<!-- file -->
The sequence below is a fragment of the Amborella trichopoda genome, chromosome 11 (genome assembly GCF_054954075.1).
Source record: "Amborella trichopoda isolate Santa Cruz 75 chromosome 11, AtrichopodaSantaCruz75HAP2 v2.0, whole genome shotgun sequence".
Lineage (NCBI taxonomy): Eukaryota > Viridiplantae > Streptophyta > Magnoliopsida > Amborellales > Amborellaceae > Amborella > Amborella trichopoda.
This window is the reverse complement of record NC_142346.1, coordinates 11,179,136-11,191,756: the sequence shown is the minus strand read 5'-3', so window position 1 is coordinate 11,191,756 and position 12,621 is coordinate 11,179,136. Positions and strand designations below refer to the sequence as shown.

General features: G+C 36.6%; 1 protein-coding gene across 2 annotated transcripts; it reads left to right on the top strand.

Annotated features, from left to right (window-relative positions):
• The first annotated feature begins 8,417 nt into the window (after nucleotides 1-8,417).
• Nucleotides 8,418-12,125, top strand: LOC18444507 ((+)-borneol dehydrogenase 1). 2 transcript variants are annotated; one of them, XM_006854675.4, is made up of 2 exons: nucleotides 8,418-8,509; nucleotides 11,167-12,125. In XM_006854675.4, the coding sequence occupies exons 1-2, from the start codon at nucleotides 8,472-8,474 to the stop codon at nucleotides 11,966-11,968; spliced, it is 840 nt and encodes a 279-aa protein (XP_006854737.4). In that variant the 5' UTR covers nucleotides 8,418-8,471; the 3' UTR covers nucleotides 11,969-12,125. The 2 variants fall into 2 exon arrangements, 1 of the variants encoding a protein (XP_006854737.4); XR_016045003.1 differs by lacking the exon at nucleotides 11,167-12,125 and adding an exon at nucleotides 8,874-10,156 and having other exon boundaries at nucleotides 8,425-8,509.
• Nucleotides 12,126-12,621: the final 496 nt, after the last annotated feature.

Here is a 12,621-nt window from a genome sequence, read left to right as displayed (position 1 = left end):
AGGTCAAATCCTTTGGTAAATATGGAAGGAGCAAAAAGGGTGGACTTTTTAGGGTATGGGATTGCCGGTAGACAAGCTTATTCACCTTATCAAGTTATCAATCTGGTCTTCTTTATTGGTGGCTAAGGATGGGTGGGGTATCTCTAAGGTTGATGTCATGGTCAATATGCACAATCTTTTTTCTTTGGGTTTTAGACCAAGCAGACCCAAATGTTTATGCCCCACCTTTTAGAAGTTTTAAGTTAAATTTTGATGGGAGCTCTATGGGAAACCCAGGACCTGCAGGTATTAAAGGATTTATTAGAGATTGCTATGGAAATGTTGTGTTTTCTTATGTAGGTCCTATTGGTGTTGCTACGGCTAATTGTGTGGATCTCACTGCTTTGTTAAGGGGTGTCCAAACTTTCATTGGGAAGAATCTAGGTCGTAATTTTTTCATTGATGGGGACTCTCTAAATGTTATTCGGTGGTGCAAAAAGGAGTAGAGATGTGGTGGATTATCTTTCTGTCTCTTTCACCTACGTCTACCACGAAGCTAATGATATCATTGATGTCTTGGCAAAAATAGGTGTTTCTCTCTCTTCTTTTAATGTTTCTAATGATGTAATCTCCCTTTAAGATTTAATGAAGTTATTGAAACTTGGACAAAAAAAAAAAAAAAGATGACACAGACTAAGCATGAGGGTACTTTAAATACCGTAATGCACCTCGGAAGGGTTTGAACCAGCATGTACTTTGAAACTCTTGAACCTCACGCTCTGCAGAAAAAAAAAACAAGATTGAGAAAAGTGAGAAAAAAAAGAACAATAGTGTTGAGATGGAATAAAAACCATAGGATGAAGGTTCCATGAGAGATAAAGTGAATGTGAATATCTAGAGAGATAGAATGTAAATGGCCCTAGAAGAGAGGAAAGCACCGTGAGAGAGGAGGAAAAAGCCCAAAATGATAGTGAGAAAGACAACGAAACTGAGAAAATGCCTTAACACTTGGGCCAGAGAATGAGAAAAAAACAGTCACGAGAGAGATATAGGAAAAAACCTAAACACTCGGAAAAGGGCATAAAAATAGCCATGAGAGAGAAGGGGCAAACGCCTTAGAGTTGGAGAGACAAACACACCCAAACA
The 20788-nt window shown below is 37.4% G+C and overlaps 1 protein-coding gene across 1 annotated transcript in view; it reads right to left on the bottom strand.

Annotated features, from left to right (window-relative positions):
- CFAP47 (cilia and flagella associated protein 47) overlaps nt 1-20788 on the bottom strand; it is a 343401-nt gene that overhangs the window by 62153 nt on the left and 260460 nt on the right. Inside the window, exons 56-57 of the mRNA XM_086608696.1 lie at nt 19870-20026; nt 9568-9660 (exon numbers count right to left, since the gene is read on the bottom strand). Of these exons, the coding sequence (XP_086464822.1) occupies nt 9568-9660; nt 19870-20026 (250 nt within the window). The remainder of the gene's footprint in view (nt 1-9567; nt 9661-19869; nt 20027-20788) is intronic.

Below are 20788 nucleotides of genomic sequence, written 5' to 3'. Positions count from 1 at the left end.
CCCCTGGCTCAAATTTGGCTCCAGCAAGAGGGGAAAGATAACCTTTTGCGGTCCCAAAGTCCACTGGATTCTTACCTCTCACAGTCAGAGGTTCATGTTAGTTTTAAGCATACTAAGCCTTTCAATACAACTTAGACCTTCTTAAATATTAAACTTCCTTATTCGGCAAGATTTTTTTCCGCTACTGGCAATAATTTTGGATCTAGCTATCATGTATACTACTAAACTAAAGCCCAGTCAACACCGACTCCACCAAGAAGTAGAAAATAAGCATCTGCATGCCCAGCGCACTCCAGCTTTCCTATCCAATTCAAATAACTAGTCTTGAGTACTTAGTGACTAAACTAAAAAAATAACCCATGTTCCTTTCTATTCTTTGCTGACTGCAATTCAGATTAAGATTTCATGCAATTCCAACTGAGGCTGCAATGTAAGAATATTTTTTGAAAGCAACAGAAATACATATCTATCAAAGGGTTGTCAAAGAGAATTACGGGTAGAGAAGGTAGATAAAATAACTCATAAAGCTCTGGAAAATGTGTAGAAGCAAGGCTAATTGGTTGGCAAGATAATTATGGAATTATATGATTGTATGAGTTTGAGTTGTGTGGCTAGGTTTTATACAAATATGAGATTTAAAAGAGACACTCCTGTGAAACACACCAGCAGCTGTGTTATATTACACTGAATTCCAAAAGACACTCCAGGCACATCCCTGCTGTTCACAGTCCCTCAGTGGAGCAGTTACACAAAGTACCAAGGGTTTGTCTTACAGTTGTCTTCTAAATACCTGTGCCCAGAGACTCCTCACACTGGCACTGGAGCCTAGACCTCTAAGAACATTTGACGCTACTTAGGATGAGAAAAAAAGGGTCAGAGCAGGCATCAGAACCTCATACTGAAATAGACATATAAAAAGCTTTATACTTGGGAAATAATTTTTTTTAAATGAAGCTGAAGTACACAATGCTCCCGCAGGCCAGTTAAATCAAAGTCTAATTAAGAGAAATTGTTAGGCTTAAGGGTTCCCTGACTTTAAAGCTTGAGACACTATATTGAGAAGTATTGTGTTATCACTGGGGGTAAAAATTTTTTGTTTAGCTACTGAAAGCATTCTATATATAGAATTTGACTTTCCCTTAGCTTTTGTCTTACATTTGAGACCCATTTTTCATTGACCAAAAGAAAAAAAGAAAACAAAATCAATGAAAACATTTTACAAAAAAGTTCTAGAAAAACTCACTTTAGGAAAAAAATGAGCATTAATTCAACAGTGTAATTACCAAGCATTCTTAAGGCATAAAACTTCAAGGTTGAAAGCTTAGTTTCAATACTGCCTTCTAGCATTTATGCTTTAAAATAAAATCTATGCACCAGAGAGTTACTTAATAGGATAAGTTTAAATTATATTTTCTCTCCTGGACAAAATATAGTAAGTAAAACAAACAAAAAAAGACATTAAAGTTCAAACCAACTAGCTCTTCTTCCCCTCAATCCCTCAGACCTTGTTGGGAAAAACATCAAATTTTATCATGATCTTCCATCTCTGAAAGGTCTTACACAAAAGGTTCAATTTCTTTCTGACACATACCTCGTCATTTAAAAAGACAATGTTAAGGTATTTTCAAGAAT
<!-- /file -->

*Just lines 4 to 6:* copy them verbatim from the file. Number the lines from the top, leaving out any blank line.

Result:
This window is the reverse complement of record NC_142346.1, coordinates 11,179,136-11,191,756: the sequence shown is the minus strand read 5'-3', so window position 1 is coordinate 11,191,756 and position 12,621 is coordinate 11,179,136. Positions and strand designations below refer to the sequence as shown.

General features: G+C 36.6%; 1 protein-coding gene across 2 annotated transcripts; it reads left to right on the top strand.

Annotated features, from left to right (window-relative positions):